For many New Yorkers, the joy of receiving an extra hour of sack time -- as will happen this Sunday when we turn our clocks back one hour -- is eclipsed by dismay at darkness descending earlier, and the various forms of physical and family chaos that will cause.
Having to switch time twice a year "is a headache!" said Jack Blazejewicz, 42, a transit worker who lives on Long Island.
Adding and subtracting an hour throws the sleep schedule of his two young sons -- and his own -- into havoc. And overnight workers "have to work an extra hour" this Sunday, Blazejewicz noted.
A Rasmussen survey in March said that only 37% of Americans believe daylight saving time is worth the hassle.
"People in the eastern part of a time zone like DST, while people in the western part of a time zone don't" like it, as they already reap its benefits during standard time, said David Prerau, author of "Seize the Daylight: The Curious and Contentious Story of Daylight Saving Time."
Jeffrey Wendt, 43, would love to see DST year-round. Not only does his appetite increase when the days get shorter, but as a bicycle commuter, he worries about getting hit by a car in the dark. Once the clock hiccups, "I can't wear all black any more. I have to start wearing reflective clothing," said the Greenpoint photo editor.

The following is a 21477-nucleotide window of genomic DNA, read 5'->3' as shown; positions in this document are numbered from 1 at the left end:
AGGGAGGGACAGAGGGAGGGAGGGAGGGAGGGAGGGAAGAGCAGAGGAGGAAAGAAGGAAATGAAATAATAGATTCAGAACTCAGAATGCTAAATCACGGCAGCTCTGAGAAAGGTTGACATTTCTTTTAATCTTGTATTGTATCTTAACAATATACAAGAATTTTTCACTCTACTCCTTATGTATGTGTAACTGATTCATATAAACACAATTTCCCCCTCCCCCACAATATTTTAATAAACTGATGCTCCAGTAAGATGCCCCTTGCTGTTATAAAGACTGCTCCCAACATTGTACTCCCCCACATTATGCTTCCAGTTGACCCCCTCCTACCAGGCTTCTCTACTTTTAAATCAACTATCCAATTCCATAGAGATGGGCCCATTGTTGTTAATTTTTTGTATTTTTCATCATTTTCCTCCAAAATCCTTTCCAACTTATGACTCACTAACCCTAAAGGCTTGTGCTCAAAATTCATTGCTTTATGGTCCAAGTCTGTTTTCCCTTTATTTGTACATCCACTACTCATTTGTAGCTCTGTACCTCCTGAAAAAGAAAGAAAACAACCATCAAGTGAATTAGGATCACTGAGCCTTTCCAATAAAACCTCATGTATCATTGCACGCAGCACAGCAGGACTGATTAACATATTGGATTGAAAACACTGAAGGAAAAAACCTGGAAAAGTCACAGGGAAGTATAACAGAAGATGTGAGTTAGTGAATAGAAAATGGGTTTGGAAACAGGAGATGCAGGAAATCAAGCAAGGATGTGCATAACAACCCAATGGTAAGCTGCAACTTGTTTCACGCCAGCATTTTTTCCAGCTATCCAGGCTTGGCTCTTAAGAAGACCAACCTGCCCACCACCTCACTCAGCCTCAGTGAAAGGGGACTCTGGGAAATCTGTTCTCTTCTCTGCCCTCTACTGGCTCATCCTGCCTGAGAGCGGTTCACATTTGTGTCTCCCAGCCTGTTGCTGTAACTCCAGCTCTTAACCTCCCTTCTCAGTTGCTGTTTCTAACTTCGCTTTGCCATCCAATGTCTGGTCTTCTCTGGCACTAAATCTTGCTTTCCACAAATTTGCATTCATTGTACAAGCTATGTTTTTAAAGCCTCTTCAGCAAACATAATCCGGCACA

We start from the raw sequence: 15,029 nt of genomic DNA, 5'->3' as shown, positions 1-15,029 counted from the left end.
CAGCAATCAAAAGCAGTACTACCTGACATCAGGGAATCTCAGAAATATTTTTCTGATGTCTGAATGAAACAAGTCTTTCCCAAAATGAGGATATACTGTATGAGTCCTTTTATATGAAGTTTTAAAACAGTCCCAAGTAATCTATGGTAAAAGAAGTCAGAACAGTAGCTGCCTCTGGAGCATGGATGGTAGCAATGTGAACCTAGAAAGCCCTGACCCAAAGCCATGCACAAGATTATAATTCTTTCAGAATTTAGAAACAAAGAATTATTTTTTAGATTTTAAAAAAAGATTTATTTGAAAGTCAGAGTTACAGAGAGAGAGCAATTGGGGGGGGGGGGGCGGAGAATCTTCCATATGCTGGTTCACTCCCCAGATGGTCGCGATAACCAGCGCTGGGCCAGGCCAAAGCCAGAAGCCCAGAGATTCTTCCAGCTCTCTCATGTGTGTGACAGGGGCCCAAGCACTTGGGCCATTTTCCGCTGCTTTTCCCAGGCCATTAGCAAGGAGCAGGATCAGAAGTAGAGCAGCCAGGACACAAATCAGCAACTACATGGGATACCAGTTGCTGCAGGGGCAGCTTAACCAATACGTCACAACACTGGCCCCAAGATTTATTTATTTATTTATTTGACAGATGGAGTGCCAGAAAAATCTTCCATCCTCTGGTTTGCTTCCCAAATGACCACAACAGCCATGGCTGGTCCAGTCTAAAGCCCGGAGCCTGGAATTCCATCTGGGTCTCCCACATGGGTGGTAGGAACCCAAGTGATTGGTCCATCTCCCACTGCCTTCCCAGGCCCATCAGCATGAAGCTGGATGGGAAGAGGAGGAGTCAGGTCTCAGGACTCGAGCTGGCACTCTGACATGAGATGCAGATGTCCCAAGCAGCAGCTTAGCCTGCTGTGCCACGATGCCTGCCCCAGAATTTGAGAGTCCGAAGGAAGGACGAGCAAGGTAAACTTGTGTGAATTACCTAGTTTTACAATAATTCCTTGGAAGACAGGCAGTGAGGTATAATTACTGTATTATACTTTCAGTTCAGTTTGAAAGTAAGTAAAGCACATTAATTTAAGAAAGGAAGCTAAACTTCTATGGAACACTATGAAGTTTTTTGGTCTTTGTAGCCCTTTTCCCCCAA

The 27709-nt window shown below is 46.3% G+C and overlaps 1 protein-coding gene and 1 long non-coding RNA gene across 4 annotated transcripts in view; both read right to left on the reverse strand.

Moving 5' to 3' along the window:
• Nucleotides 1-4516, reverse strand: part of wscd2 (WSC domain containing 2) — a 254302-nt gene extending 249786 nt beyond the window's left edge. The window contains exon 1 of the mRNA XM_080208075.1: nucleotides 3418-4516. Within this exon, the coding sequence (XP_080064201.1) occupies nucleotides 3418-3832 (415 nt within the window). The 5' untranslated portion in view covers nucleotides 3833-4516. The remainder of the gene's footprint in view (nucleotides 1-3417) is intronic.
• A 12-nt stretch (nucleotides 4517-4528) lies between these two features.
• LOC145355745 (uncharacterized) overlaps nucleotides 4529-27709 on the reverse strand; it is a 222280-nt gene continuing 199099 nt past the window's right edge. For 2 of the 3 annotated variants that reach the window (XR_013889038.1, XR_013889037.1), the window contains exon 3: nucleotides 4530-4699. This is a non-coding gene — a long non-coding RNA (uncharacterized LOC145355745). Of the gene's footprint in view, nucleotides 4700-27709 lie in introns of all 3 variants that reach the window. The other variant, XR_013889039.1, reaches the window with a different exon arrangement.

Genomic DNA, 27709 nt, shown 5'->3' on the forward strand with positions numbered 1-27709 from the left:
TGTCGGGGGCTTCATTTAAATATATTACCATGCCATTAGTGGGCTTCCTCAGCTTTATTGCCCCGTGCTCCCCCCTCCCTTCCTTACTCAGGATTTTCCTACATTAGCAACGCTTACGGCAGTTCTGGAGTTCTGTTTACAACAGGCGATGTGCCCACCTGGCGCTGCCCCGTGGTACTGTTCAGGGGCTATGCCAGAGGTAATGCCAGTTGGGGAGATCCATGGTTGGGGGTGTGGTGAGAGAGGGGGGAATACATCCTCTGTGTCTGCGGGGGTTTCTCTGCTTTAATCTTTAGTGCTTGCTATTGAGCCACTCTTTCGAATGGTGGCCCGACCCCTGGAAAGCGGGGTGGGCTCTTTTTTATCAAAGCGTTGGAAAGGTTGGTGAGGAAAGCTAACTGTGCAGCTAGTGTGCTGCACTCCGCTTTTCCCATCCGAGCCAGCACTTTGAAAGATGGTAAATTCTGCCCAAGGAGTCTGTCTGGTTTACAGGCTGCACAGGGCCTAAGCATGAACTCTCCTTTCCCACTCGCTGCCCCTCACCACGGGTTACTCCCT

Steve Calandrillo, a professor at the University of Washington School of Law, has been trying for years to convince Congress to switch to DST all year long. He argues that tacking an hour of light onto the end of winter days would save about 400 lives and countless injuries each year that result from traffic accidents, dramatically slash street crime (criminals prefer working evenings and are rarely early risers), and save energy (in most places). Switching to DST would also reduce heart attacks and health problems caused by disrupted circadian rhythms, according to studies that the professor has amassed.
Time changes are administered by the Department of Transportation, but only Congress can change the dates of time changes or abolish them completely. Congress last extended daylight saving time in 2005 (with implementation in 2007), giving the U.S. the longest DST -- almost eight months -- in the world, noted Prerau, who deems the current system a fair compromise. Russia moved to year-round DST in 2011, but some factions there continue to push for a return to "seasonal time."
Requests for comment to local members of Congress were unacknowledged.
But a spokeswoman for Rep. Hakeem Jeffries said the congressman prefers to study an issue before making a statement and "this is not one he particularly has time to focus on."